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Chicago, Crime, and Life: At age 18, Willie Reed risked his life to appear as a surprise witness in the Emmett Till Murder Trial theblaquelioness @theblaquelioness Willie Reed did not know Emmett Till, the young man whose murder in the Mississippi Delta became one of the most infamous lynchings in the history of the Jim Crow South. Mr. Reed saw him only once — on Aug. 28, 1955, during the last hours of Till’s life — in the back of a green and white Chevrolet pickup truck. Mr. Reed, a sharecropper, risked his life at 18 to appear as a surprise witness in the prosecution of the white men accused of the crime. He became the momentary hero of the Till trial, an event that helped spur the civil rights movement. Mr. Reed passed away in 2013 at a hospital in Oak Lawn, Illinois. He was 76, and he had lived in Chicago under a different name — first in secrecy and later in relative obscurity — since fleeing Mississippi for his safety over 65 years ago. For decades, he had worked as a hospital orderly. Mr. Reed knew speaking out against the defendants in the case would make him, too, a target for lynching. But he “couldn’t have walked away,” he said years later. “Emmett was 14,” Mr. Reed told the CBS News show “60 Minutes,” “and they killed him. I mean, that’s not right. . . . I knew that I couldn’t say no. Via: washingtonpost.com WillieReed EmmettTill theblaquelioness
Chicago, Crime, and Life: At age 18, Willie Reed risked his life to appear as
 a surprise witness in the Emmett Till Murder Trial
 theblaquelioness
 @theblaquelioness
Willie Reed did not know Emmett Till, the young man whose murder in the Mississippi Delta became one of the most infamous lynchings in the history of the Jim Crow South. Mr. Reed saw him only once — on Aug. 28, 1955, during the last hours of Till’s life — in the back of a green and white Chevrolet pickup truck. Mr. Reed, a sharecropper, risked his life at 18 to appear as a surprise witness in the prosecution of the white men accused of the crime. He became the momentary hero of the Till trial, an event that helped spur the civil rights movement. Mr. Reed passed away in 2013 at a hospital in Oak Lawn, Illinois. He was 76, and he had lived in Chicago under a different name — first in secrecy and later in relative obscurity — since fleeing Mississippi for his safety over 65 years ago. For decades, he had worked as a hospital orderly. Mr. Reed knew speaking out against the defendants in the case would make him, too, a target for lynching. But he “couldn’t have walked away,” he said years later. “Emmett was 14,” Mr. Reed told the CBS News show “60 Minutes,” “and they killed him. I mean, that’s not right. . . . I knew that I couldn’t say no. Via: washingtonpost.com WillieReed EmmettTill theblaquelioness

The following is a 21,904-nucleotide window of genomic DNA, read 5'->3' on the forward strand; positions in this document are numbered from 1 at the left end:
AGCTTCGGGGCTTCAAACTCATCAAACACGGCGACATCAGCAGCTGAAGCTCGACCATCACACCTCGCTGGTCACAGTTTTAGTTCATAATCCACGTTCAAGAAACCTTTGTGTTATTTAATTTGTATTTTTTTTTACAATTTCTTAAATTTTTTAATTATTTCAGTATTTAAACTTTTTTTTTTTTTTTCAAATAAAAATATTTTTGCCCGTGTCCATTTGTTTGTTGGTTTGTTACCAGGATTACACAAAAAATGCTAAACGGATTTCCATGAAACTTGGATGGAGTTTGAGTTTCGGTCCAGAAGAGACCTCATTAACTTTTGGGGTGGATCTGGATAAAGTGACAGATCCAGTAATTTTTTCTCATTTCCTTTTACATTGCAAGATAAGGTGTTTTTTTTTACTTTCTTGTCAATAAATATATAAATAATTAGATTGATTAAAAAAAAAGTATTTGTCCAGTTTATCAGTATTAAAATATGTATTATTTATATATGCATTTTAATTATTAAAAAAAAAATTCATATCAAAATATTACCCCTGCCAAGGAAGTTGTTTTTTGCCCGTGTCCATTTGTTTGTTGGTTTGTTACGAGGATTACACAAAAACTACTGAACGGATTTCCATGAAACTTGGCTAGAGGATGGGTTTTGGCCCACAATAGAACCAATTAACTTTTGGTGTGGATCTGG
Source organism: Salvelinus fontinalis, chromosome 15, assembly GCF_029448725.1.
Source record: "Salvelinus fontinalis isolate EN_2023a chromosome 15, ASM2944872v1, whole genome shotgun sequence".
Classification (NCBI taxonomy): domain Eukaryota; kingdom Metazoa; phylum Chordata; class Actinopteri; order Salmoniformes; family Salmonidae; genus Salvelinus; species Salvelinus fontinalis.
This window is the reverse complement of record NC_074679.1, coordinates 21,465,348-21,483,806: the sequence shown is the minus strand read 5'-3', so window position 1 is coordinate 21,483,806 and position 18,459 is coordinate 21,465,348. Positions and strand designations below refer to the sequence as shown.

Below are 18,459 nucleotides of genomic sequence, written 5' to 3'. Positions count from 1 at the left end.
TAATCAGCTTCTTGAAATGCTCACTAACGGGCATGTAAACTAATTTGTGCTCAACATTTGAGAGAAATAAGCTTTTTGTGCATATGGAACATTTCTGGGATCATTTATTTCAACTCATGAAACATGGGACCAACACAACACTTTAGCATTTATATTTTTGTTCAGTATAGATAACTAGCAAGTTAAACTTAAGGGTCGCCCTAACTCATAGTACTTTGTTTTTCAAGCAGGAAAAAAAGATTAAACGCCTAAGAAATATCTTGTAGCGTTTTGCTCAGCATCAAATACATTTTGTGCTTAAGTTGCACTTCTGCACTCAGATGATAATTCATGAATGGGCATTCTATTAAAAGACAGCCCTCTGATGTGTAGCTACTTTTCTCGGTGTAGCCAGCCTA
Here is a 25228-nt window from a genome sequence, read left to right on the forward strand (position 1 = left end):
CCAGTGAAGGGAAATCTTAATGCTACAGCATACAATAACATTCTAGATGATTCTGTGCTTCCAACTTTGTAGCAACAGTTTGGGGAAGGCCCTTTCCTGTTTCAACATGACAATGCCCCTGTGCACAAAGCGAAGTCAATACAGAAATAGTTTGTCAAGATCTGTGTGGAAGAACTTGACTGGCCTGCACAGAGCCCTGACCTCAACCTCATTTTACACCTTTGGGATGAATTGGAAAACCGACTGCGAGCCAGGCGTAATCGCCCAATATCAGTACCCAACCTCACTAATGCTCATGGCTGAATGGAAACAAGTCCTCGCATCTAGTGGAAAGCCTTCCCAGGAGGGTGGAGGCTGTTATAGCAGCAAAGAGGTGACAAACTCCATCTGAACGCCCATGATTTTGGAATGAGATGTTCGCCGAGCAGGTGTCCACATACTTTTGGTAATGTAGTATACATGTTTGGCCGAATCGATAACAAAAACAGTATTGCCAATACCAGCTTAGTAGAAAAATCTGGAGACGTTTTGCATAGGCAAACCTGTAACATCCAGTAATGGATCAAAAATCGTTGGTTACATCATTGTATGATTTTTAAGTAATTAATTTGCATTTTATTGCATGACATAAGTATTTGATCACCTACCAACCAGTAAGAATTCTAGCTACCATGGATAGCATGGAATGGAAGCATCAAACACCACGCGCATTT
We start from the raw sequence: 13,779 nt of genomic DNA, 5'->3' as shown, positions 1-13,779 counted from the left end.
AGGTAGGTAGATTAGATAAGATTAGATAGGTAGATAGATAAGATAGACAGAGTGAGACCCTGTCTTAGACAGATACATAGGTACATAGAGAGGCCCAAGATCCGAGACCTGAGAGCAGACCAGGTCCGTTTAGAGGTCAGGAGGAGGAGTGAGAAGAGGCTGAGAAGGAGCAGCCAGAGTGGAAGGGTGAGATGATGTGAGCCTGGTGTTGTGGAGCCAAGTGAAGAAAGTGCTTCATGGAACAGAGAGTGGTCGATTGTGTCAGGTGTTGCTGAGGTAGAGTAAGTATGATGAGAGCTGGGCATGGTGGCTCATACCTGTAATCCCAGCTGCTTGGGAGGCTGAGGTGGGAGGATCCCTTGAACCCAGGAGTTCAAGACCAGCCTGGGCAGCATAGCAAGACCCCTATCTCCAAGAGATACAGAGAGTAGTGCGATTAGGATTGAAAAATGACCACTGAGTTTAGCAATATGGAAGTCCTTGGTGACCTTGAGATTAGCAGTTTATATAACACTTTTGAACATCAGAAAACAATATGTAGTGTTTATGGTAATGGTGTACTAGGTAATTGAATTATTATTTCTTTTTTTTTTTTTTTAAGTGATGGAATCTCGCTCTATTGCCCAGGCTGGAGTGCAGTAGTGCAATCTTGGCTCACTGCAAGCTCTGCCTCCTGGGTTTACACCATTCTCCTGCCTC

Willie Reed did not know Emmett Till, the young man whose murder in the Mississippi Delta became one of the most infamous lynchings in the h...